Paulina Arnold is a Forrester Fellow at Tulane Law School. Her research focuses on the intersection of immigration and prison law – including civil detention, habeas, and constitutional law. She is interested in the justifications for “nonpunitive” confinement and the government’s legal obligations when it incarcerates someone for administrative or policy reasons.
Before joining Tulane, Arnold worked as a Staff Attorney at CASA, the largest grassroots immigrant advocacy organization in the Mid-Atlantic region. She earned her B.A. from Yale College and her J.D. cum laude from Harvard Law School, where she was Articles Chair of the Harvard Law Review. After law school, she clerked for the Hon. Paul A. Engelmayer of the U.S. District Court for the Southern District of New York and the Hon. Cornelia T.L. Pillard of the U.S. Court of Appeals for the D.C. Circuit.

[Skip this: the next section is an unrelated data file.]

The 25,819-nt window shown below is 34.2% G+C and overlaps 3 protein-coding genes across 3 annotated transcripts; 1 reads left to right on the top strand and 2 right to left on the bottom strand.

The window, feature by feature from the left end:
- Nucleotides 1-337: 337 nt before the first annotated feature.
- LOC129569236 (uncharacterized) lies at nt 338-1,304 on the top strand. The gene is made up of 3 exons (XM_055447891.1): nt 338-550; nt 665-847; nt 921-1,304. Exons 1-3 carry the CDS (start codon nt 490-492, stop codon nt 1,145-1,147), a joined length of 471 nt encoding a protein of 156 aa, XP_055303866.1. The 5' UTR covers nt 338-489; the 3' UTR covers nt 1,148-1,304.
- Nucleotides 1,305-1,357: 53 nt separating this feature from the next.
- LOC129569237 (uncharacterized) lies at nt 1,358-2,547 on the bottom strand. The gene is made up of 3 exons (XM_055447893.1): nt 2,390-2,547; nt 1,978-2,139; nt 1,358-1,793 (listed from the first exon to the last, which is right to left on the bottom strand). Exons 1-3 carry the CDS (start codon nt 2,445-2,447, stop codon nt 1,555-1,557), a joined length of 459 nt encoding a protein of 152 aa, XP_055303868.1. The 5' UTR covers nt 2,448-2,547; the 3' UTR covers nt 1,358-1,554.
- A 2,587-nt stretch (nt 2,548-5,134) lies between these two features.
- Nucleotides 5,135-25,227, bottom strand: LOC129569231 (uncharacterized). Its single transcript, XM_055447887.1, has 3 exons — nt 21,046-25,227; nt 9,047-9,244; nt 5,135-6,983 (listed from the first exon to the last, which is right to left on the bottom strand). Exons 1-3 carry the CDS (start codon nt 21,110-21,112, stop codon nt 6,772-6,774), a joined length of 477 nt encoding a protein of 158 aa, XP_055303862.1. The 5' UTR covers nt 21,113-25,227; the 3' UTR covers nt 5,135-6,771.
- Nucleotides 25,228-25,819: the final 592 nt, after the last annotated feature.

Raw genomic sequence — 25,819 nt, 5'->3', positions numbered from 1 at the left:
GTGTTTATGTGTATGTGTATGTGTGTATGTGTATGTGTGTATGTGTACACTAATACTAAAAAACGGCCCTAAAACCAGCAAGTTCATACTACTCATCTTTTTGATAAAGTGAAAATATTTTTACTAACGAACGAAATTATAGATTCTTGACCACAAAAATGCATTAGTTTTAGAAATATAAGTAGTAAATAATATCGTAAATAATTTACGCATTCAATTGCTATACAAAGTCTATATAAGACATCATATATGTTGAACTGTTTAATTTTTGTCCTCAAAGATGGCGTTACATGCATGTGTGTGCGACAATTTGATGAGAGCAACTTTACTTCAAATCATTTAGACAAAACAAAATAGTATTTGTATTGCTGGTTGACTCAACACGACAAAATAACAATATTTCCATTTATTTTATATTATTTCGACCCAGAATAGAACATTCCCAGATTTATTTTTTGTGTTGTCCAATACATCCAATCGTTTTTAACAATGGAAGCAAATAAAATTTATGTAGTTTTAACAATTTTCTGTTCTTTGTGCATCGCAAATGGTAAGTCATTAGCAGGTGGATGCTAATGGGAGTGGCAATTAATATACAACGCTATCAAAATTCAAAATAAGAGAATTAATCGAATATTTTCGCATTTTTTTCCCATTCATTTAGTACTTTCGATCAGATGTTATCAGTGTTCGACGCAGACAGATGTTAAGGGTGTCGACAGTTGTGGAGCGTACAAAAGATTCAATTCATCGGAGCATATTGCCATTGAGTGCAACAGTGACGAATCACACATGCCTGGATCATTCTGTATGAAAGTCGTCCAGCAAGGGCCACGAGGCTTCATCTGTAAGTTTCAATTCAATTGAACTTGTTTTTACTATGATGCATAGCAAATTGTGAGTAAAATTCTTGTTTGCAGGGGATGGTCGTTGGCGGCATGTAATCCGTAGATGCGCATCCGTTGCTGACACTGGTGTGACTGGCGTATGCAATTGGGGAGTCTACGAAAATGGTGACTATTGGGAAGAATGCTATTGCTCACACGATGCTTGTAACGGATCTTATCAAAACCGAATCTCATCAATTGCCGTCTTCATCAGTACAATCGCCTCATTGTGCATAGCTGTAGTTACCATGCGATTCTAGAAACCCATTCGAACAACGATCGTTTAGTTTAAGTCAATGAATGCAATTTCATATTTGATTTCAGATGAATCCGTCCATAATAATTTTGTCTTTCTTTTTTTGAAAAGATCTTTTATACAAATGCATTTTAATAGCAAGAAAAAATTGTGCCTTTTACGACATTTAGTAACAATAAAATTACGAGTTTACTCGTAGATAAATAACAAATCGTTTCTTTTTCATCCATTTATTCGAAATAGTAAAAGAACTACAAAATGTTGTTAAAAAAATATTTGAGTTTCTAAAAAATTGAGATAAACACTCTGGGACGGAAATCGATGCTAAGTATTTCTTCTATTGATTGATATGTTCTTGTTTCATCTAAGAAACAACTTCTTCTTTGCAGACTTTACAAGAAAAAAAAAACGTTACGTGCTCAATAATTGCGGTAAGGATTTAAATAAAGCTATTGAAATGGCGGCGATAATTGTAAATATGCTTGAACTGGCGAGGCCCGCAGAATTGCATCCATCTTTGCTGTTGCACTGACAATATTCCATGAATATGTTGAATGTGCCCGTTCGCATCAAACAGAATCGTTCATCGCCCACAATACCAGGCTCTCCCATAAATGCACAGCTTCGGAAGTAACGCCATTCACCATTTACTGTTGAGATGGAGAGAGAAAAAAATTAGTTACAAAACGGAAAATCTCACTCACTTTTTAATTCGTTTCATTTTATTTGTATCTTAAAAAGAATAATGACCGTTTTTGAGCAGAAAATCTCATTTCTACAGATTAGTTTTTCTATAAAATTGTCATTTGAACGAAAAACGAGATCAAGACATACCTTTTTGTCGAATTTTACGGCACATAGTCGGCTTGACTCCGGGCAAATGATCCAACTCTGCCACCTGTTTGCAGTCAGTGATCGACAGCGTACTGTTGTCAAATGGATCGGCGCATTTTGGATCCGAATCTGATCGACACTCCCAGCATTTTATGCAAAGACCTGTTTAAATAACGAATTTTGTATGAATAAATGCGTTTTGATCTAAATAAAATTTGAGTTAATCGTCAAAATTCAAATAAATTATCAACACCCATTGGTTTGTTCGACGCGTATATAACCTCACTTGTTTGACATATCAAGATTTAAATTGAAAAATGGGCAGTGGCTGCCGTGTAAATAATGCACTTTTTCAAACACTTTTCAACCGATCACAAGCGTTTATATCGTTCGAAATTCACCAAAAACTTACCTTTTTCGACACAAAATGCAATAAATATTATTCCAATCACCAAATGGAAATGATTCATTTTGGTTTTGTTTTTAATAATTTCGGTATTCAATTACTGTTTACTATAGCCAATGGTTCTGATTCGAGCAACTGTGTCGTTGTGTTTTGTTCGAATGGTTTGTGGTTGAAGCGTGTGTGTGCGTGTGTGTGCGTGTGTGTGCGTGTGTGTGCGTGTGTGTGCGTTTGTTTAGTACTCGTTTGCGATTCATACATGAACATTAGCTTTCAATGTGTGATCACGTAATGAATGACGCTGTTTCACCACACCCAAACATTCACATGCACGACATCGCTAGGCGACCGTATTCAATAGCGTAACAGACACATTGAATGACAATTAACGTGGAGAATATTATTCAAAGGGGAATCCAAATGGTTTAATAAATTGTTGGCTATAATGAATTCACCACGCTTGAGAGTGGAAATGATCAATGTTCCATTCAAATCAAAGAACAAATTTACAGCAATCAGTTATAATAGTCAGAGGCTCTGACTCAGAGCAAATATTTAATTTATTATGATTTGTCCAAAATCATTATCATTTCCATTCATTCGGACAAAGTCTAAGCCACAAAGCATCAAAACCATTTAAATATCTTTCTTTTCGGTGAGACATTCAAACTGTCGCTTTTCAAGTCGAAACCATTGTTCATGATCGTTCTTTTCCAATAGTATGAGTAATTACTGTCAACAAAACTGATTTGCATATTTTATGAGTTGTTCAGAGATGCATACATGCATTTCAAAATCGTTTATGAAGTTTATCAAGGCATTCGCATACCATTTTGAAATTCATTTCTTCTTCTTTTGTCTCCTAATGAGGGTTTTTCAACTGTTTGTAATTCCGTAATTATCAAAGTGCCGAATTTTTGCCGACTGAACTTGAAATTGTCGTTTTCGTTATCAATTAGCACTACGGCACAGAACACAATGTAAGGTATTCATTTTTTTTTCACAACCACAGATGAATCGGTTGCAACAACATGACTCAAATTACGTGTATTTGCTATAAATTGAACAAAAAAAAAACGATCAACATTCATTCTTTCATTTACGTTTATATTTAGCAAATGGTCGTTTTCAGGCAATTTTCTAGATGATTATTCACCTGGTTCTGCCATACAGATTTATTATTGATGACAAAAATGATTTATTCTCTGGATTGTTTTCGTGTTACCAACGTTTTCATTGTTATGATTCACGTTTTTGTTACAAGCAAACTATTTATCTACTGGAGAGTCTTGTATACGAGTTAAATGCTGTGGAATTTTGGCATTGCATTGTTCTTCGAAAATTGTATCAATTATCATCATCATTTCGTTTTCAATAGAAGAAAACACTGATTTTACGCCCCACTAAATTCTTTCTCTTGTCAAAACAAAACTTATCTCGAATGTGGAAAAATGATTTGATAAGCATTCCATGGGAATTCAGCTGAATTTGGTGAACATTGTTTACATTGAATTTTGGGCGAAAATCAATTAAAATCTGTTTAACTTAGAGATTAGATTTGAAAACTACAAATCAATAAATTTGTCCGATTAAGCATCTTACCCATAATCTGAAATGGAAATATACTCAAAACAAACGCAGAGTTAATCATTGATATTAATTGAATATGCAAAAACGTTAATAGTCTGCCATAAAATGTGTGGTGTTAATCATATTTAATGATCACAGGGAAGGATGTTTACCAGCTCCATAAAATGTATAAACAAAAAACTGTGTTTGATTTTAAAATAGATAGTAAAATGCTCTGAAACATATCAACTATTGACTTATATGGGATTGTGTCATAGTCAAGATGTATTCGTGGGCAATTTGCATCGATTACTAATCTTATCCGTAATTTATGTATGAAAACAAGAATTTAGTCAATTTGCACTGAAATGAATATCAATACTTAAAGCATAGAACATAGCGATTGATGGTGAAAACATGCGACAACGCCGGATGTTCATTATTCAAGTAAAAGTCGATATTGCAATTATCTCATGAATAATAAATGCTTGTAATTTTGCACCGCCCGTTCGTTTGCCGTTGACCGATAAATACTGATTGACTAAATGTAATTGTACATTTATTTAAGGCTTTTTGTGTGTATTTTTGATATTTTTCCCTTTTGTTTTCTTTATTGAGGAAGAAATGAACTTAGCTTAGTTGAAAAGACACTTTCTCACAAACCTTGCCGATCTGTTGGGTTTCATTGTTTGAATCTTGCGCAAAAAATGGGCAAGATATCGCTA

How Immigration Detention Became Exceptional, 75 Stan. L. Rev. __ (forthcoming 2023).
Note, The Right to Be Heard from Immigration Prisons: Locating a Right of Access to Counsel for Immigration Detainees in the Right of Access to Courts, 132 Harv. L. Rev. 726 (2018).
Recent Case, Lyon v. ICE, 171 F. Supp. 3d 961 (N.D. Cal. 2016), 130 Harv. L. Rev. 1056 (2017).